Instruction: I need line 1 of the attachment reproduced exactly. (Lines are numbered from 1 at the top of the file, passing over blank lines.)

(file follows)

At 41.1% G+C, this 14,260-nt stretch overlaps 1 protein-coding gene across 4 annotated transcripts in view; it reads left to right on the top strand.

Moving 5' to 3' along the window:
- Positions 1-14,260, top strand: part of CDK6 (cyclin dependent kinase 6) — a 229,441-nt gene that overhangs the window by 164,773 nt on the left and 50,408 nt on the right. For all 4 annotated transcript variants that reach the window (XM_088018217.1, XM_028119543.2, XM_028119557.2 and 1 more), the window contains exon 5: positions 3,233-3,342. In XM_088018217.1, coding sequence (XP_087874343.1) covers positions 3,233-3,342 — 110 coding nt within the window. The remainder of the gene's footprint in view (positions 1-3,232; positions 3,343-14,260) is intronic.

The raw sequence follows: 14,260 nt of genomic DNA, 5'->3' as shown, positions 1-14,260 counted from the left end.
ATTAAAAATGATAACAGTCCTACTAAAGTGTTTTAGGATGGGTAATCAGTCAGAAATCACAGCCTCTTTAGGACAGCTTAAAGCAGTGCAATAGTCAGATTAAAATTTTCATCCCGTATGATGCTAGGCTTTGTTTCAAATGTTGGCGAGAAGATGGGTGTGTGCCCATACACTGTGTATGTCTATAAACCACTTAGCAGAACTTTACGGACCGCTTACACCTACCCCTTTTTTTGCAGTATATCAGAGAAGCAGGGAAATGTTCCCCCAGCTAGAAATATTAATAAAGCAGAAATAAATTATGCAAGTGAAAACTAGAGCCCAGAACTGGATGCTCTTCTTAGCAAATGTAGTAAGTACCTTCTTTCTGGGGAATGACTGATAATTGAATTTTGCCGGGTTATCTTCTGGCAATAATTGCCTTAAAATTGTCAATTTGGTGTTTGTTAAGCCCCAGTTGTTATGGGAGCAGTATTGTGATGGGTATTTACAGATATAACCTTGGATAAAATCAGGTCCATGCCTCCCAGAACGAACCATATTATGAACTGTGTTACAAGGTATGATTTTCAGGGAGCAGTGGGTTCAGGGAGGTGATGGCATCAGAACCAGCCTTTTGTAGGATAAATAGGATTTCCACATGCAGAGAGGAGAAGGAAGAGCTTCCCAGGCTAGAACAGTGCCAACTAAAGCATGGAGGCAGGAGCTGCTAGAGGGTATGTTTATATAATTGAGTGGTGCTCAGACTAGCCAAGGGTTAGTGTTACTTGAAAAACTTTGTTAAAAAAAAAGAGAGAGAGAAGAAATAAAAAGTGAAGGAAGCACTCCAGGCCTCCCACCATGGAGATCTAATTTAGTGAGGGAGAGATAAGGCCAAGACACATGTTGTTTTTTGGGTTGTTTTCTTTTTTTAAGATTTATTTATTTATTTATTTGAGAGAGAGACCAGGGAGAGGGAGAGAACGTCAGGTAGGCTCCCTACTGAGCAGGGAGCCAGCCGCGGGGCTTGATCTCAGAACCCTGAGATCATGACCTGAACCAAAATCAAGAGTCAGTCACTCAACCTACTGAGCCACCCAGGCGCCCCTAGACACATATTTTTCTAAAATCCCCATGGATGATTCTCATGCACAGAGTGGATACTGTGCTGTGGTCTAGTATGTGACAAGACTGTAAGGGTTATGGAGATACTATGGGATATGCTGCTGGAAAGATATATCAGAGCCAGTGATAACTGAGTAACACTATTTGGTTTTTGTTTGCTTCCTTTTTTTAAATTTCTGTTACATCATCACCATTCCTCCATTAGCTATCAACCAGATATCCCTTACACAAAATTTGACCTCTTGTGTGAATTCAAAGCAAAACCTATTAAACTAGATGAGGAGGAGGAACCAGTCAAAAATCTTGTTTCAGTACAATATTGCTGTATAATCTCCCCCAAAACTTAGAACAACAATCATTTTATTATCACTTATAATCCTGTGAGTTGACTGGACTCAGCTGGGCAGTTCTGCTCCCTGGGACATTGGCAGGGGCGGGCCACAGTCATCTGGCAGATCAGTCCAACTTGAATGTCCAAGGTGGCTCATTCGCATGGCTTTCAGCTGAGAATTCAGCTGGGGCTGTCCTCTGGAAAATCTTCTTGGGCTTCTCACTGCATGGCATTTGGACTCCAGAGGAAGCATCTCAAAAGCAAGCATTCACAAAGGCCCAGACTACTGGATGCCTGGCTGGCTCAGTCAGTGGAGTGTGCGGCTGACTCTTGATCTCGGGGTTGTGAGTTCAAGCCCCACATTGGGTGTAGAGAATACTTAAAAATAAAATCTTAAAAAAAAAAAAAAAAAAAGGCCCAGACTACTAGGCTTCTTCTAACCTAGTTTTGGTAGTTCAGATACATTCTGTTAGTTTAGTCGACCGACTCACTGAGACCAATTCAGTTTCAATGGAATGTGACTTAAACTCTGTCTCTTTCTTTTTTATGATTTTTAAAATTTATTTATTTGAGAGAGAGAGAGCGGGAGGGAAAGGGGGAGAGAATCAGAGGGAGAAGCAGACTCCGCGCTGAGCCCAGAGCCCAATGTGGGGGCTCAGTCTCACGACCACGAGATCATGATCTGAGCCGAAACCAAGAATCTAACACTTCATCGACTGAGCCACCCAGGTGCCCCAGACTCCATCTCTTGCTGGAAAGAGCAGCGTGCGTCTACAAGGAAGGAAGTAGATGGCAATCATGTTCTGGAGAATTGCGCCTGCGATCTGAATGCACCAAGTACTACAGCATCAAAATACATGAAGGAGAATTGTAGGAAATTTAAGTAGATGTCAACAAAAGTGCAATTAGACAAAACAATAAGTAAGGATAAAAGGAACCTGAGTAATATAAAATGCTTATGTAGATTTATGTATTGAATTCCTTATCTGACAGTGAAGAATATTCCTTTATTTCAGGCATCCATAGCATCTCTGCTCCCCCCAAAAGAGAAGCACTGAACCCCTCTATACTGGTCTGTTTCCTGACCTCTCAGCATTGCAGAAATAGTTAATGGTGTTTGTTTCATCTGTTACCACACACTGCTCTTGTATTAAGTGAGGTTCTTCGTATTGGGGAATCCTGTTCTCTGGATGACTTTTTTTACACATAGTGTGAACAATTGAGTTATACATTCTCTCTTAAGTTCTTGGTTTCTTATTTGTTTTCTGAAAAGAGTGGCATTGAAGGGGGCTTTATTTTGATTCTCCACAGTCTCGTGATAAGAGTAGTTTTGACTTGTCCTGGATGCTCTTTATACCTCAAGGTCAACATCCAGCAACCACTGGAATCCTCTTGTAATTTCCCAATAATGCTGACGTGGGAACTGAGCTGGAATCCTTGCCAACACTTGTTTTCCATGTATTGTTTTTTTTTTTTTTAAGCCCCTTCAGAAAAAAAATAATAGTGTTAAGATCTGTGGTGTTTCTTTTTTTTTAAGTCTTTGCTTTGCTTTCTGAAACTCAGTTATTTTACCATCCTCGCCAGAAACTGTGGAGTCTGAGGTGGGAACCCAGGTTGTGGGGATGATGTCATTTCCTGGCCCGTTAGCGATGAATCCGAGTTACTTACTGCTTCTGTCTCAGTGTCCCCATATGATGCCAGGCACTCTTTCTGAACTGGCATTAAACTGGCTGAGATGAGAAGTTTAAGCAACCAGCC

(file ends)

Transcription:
At 41.1% G+C, this 14,260-nt stretch overlaps 1 protein-coding gene across 4 annotated transcripts in view; it reads left to right on the top strand.